# 118

Results and Discussion

where the standard deviation is below a 25% increase above the minimum. Outside this region the standard deviations are at least 25% higher than the minimum. The majority of the results obtained are within 50% of the minimum standard deviation regardless of their position in the FOV. The trend curves indicate that at the extremes of the FOV the standard deviations are approximately 0.02 pixels. For comparison, a marker intensity of 10 could result in a standard deviation of approximately 0.1 pixels.

# Using the curves fitted to the results in this chapter, a model of the overall standard devi-

ation can be constructed using a combination of each curve.

ssuming that the effects are

uncorrelated, the model of standard deviation in X can be written

σ_{X }=

q σ 2 X ( I ) + σ 2 X ( D ) + σ 2 X ( X ) .

(8.8)

n equation can similarly be written for σ_{Y}.

The performance of the modules were also measured over long periods. The drifts mea- sured indicate that it would be preferable for the system to recalibrate often. Over a period of 2 minutes, the mean standard deviation of a marker near the centre of the FOV was 0.0061 pixels in X and 0.0074 pixels in Y as measured by Module 4. These results corre- spond to 12.2 µm in X and 14.8 µm in Y at 2 m and agree with Trinder [97] (as reported by Shortis et al. 1995 [48]) who concluded from simulations that subpixel precision of 0.01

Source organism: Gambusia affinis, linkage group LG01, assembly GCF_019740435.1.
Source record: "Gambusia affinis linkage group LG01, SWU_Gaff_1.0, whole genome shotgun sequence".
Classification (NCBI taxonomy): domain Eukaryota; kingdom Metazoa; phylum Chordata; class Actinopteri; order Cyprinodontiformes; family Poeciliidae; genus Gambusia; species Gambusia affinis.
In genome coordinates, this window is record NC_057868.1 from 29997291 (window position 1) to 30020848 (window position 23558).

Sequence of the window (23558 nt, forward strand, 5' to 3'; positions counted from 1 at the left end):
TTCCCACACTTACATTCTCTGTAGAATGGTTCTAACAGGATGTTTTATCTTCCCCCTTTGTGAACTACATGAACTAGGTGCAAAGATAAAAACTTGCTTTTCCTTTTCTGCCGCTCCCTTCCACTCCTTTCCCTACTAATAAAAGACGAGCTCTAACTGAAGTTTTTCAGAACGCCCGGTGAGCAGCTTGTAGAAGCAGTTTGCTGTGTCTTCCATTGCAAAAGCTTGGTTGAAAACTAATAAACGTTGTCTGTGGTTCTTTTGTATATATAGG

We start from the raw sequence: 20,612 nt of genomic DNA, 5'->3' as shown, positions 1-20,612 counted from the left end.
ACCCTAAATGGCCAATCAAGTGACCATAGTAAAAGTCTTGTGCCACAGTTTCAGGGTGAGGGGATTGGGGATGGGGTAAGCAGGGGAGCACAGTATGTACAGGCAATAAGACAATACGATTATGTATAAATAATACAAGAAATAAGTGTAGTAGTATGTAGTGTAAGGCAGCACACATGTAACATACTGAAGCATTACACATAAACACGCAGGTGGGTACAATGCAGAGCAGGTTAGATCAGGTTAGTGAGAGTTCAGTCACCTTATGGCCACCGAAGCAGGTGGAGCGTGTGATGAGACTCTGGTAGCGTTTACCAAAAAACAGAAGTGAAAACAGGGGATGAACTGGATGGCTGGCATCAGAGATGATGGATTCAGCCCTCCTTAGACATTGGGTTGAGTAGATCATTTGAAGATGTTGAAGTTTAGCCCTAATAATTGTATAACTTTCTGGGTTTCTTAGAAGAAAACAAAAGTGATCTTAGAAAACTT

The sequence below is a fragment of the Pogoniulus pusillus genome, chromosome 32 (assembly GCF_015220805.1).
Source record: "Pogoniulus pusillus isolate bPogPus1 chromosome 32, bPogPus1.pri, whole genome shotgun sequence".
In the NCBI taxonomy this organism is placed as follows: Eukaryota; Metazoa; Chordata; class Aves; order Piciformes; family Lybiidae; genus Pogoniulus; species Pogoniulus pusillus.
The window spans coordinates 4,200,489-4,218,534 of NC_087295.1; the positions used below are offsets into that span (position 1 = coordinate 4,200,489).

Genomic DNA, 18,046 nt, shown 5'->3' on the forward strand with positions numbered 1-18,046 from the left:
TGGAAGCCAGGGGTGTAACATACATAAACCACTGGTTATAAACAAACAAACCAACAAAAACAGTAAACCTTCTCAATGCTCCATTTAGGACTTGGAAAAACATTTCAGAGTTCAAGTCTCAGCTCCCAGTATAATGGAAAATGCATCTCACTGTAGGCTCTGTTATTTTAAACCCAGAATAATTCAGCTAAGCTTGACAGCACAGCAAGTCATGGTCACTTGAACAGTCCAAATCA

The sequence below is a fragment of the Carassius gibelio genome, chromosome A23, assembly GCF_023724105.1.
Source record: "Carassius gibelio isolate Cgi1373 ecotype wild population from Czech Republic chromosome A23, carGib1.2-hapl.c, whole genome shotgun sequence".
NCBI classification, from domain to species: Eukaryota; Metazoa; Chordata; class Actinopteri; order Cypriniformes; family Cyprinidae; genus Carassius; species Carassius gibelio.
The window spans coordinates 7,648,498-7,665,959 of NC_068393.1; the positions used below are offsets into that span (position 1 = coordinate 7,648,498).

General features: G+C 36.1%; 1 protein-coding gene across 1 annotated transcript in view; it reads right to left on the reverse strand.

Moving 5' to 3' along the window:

pixels or better can be obtained.

The pose algorithm was tested with synthetic data. Under some initial conditions the algo- rithm converges well. case is shown where the position error was 0.5 mm. However, un- der other initial conditions convergence is poorer, at approximately 30 mm. It is concluded that a more robust minimisation algorithm is required to allow the pose to be calculated from a broader range of initial conditions. Lourakis and rgyros [98] note that Levenberg- Marquardt [91] algorithm is used as a minimisation algorithm in structure and motion

problems and this suggests it could be of use in the pose estimation algorithm designed.

The Black Spot modules have excellent stationary performance as shown by the results in this chapter and the pose algorithm has potential given a suitable minimisation algo- rithm. Further testing should be undertaken to reveal the Black Spot modules’ dynamic performance. It is apparent that the Blackfin DSP is well suited to marker tracking given the firmware’s ability to track 27 markers concurrently. Further testing could investigate how high this number can be increased and incorporate more computational intensive al- gorithms.